Literature Study GuidesTypeeChapters 1 2 Summary

Typee | Study Guide

Herman Melville

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Typee | Chapters 1–2 | Summary



Chapter 1

The narrator describes the sea and the sky and informs the reader that he has been at sea for six months. The ship has mostly run out of food—there is no more fruit or meat, only biscuits and one scraggly rooster who is waiting to be slaughtered. He makes fun of people who complain about crossing the Atlantic in first class, which takes two lavish weeks. The narrator bemoans the lack of greenery and vegetation, and he describes his empathy for the poor rooster, who will soon become dinner for the sailors. The captain won't dock the ship, the narrator explains, until all fresh meat is eaten. The ship itself is in tatters from having been on the sea for six straight months with no repairs.

Word spreads that the crew will head for the Marquesas Islands. The narrator has fantasies and fears about the native people and their customs, as well as the food and scenery they will find. He relates the story of how the islands were named by Mendanna, the Spaniard who stumbled across the islands, after his patron the Marquess de Mendoza. Though Mendanna returned to Spain and told stories of the islands' beauty, they weren't further explored.

Some fishing ships have stopped to replenish supplies at the islands, but stories about the native islanders scare most crews away. The missionaries have also been relatively unsuccessful on the islands. The narrator relates a story about a missionary who brought his young wife to the islands, only to have the native people strip her clothes off to make sure she was female.

The narrator then relates another tale about the French navy, who held possession of the islands a few years before the narrator's adventures. The king and queen of the islands were received on a French ship. The king, Mowanna, and his queen dressed elaborately, but many of their tattoos were visible. The queen lifted her skirt to display her tattoos, which shocked the French sailors.

Chapter 2

The ship, the Dolly, is swept toward the islands as it searches for sperm whales. While the trip is slow and pleasant, the crew finally comes in sight of land, a small cluster of islands which the narrator calls "Ruhooka, Ropo, and Nukuheva." They reach Nukuheva and sail around the island to its bay. The narrator describes the beauty of the island and its shore.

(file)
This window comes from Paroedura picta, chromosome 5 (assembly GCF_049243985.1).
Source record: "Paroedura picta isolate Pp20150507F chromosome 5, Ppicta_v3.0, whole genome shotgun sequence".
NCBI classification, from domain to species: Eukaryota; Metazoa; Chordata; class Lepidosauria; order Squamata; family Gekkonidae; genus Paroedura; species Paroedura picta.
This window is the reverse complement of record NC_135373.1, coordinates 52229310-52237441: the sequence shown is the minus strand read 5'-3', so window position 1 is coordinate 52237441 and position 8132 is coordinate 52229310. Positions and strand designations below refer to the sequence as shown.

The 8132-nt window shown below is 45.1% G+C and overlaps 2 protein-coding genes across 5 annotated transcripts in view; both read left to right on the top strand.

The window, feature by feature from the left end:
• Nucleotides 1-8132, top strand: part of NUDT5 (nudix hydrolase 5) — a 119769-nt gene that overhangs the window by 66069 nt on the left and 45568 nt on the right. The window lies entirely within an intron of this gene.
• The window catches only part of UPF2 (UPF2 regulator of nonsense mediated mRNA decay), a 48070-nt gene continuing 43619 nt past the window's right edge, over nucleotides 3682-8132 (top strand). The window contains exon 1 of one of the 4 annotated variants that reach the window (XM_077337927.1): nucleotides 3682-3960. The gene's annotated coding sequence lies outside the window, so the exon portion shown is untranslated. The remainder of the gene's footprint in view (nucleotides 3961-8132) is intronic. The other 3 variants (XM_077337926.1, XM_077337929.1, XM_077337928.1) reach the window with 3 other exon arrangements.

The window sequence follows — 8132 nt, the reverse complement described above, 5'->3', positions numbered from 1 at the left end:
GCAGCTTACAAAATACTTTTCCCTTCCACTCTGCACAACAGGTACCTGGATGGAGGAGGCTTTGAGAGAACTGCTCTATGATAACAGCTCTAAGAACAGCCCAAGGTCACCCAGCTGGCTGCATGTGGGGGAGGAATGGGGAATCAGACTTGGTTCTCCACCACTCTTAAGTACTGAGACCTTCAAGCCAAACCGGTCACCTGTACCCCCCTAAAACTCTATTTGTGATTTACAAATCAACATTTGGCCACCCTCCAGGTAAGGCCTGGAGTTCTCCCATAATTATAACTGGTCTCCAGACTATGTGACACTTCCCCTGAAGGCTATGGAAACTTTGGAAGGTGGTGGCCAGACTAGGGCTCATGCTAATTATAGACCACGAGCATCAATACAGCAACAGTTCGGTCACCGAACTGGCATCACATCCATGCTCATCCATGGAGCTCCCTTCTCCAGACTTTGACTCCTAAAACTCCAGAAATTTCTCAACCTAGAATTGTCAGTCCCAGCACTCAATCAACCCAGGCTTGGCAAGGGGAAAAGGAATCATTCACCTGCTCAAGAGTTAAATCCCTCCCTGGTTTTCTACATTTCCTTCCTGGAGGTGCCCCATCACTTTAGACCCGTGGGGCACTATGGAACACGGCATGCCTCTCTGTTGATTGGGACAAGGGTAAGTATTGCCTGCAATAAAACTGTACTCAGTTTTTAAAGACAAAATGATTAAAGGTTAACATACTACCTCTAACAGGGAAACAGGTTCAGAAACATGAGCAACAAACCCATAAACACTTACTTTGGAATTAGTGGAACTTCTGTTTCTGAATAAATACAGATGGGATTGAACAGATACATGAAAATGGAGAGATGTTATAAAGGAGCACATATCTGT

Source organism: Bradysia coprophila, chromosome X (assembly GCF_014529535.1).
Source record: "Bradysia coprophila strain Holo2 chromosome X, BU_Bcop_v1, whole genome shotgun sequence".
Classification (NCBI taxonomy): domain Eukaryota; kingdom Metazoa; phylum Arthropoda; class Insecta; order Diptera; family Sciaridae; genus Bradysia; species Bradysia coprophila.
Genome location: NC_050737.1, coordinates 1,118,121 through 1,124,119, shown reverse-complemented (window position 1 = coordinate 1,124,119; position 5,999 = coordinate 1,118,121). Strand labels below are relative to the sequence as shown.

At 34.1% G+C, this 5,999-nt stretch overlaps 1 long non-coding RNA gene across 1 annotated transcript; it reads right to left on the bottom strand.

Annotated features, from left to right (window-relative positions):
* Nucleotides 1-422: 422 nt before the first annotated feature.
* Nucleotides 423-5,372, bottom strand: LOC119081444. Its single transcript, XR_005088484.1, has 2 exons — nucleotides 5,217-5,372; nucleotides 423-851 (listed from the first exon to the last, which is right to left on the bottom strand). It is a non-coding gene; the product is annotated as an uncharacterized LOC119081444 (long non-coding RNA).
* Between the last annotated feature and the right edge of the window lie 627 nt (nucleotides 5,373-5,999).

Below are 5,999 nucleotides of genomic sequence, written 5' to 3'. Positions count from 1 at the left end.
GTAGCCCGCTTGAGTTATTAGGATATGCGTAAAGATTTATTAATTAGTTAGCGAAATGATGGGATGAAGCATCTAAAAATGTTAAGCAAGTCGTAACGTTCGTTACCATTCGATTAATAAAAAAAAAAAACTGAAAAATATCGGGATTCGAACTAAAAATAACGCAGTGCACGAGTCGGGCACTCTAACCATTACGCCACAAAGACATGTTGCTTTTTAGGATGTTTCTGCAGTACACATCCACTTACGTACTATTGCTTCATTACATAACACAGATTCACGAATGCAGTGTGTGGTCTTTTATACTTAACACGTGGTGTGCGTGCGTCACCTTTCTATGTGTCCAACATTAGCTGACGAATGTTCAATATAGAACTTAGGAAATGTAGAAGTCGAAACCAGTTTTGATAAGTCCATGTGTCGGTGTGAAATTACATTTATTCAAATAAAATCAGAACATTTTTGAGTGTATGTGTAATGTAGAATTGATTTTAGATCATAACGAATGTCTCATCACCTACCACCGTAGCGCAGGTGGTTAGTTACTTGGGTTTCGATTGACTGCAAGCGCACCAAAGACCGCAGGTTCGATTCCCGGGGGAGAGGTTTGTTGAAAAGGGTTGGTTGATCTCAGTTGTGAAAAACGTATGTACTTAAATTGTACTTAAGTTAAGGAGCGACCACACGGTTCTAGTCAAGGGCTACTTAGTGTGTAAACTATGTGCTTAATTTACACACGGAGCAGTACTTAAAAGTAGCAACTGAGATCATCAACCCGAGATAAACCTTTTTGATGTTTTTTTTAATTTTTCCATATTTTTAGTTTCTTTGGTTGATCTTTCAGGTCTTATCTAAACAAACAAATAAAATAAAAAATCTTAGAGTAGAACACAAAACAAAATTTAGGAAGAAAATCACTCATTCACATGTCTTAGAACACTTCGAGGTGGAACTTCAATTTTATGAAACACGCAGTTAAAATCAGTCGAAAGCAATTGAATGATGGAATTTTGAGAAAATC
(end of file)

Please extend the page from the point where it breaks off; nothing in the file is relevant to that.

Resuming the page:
The crew finds, however, that they are not the only foreigners on the island's shores—a group of French navy ships is anchored in the bay. A drunk man in a whaling boat comes alongside their ship, and they bring him on board. He turns out to be an ex-British naval officer who has been appointed "pilot of the harbor" by the French.

As they enter the harbor, islanders in canoes come toward the ship, but are unable to board it. There are no women in any of the canoes because they are forbidden from them. Instead, some young girls swim out to the boat, climb up on it, and escort it into port.


The background and historical context of the area now known as the French Polynesian islands increases the nonfiction tone, and the events the narrator describes seem to have historical validity. The nameless, first-person narrator creates the impression that the text is a true account of Melville's experiences in the islands. While Melville's time in the islands certainly provided the fuel for beautifully detailed descriptions of the islands and their inhabitants, it is Melville's narrator who amends other explorers' descriptions of the islands, saying "from the vague accounts we sometimes have of their beauty, many people are apt to picture ... softly swelling plains," but claims that "the reality is very different."

The crew arrives at an island cluster that was discovered in 1791 by an American captain. The narrator makes an interesting historical reference to the American Revolutionary War. Though the war took place far from the Marquesas Islands, which are located in the South Pacific Ocean, according to the narrator its reach extended there. He mentions that "Captain Porter refitted his ships during the late war between England and the United States."

The narrator describes the native people with demure and Victorian language. It's notable because, though he frequently points out that the islanders are foreign and uses terms like "savage" or "barbarian" in reference to them, he also uses very formal and eloquent language in his descriptions of them. For instance, he describes the young island girls swimming in the water and climbing up on the ship with phrases like "for each one performed the simple offices of the toilette," "their adornments were completed," and "thus arrayed" as he might describe a wealthy Victorian-era European woman doing her hair or putting on perfume.

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